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Rockstar Games, Red Dead Redemption, and narratives of "progress"

Wright, Esther 2021. Rockstar Games, Red Dead Redemption, and narratives of "progress". European Journal of American Studies 16 , 3. 10.4000/ejas.17300

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Abstract

In both popular and historiographical discussions of the nineteenth- and twentieth-century American West, and the successive waves of popular culture that have come to represent Westward expansion and colonization, there has been much negotiation and debate over the nature and meaning of “progress.” Usually bound up with other loaded terms such as “civilization” (and its implicit antithesis, “savagery”), popular culture that falls under the broader umbrella of the Western genre has often used the idea of progress and development, from past to future, as a cornerstone of their stories and messages. This article uses game developer Rockstar Games and the company’s popular and commercially successful Red Dead Redemption franchise (2010-2018) to examine how narratives of “progress” have been used by the company not only to create their own representations of US history but, moreover, to prop up the promotional discourses that the company uses to brand themselves and sell their products. Ultimately, this article explores the tensions between a company that claims to offer games that are both “authentic” and critical of turn-of-the-century US history and culture, yet which implicitly rely on the ideologies that accompany narratives of “progress” and “civilization,” bound up as they are with the Frontier myth, white supremacy, and colonialism.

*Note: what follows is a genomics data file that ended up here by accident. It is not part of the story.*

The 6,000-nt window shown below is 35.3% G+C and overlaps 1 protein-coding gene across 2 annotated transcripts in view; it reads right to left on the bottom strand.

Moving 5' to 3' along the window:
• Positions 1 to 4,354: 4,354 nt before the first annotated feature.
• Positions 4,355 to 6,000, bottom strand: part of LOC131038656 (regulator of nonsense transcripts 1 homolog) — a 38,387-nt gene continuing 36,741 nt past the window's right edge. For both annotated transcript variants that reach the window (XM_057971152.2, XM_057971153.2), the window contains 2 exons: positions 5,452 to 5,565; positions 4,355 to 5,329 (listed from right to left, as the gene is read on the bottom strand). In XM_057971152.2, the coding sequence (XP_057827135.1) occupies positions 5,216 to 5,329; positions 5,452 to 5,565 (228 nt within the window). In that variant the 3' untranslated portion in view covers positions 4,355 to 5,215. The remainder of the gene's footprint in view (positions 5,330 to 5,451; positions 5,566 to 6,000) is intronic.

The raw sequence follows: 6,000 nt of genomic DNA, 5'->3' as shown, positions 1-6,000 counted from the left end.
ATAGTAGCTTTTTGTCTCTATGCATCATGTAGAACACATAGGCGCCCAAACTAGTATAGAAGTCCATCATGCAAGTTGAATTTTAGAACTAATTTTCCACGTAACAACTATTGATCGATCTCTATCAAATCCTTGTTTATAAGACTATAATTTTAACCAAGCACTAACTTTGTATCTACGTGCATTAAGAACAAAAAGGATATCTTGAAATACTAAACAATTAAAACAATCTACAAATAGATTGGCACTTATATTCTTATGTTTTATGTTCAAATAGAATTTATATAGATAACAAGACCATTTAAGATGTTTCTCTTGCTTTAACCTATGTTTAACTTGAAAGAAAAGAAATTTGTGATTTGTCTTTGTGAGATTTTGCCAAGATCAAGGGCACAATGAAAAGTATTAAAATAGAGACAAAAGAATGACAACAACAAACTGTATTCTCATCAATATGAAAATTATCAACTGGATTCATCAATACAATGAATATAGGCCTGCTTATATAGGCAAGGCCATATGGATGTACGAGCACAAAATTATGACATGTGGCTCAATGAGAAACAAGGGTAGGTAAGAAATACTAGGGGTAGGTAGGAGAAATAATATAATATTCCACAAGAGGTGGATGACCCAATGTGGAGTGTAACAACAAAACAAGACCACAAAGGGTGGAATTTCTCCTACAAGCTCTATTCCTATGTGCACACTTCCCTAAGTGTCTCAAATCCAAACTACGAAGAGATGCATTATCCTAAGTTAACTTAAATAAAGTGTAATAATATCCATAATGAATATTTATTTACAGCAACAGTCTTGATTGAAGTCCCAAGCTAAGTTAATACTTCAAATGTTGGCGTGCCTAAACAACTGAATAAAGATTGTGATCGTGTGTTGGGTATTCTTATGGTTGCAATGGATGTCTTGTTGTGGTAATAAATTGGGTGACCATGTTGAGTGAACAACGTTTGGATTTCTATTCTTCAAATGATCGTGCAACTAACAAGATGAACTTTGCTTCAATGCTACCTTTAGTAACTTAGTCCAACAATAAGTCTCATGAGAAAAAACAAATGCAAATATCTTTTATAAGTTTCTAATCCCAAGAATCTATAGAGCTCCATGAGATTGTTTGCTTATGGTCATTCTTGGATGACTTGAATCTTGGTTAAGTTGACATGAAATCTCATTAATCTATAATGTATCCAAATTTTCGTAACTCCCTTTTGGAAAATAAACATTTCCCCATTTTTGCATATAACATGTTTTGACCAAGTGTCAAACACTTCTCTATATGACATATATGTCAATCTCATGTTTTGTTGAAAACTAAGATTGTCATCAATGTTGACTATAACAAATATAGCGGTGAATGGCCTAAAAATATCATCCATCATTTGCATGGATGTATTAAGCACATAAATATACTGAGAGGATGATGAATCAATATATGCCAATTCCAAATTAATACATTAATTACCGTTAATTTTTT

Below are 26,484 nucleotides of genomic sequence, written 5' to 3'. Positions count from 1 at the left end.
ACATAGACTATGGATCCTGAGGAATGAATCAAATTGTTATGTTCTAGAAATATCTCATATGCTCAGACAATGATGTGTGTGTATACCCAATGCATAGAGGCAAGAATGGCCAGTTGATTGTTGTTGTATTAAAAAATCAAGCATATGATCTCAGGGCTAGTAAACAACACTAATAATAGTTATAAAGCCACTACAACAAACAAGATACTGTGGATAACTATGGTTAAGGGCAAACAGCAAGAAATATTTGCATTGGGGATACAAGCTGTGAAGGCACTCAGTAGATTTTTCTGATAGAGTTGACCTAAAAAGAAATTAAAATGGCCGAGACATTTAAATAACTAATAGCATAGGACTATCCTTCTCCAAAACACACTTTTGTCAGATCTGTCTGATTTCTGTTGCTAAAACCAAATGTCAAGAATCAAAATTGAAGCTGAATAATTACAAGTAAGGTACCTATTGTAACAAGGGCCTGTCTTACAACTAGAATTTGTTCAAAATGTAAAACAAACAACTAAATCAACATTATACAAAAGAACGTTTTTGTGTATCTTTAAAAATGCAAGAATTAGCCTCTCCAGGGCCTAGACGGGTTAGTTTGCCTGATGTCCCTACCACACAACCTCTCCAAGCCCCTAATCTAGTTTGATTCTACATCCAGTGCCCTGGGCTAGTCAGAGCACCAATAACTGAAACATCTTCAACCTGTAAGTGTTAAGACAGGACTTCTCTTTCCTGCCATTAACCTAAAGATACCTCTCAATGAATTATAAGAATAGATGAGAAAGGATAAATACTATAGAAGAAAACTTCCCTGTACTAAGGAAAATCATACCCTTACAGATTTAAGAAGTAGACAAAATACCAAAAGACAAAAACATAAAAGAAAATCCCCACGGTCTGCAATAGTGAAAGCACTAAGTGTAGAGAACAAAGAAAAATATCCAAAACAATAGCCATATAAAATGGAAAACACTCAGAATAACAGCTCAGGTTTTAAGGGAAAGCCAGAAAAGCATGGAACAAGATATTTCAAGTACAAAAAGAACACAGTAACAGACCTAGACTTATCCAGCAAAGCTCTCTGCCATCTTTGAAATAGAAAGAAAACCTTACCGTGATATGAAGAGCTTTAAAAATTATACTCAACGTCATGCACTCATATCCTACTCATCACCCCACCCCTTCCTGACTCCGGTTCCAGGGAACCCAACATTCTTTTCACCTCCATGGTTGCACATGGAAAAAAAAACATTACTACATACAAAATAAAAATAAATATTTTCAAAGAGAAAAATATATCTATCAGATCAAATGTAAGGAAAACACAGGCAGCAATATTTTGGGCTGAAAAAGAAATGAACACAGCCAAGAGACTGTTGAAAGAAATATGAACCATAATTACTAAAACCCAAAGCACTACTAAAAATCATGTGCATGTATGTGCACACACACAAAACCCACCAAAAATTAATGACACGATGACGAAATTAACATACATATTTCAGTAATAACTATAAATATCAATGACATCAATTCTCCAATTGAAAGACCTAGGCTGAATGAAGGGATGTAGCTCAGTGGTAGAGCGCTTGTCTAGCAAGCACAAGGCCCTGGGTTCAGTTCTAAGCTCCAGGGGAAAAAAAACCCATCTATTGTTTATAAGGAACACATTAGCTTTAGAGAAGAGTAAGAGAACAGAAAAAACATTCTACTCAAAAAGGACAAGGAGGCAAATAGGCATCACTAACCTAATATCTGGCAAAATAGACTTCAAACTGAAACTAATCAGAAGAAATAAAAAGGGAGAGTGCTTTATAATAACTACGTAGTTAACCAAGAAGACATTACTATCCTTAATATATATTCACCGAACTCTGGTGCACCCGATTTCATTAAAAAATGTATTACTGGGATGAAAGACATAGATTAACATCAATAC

Item Type: Article
Date Type: Publication
Status: Published
Schools: History, Archaeology and Religion
Additional Information: Creative Commons license : Attribution-Noncommercial 2.5 Generic
ISSN: 1991-9336
Date of First Compliant Deposit: 27 September 2021
Date of Acceptance: 10 August 2021
Last Modified: 27 Sep 2021 14:30
URI: https://orca.cardiff.ac.uk/id/eprint/144308

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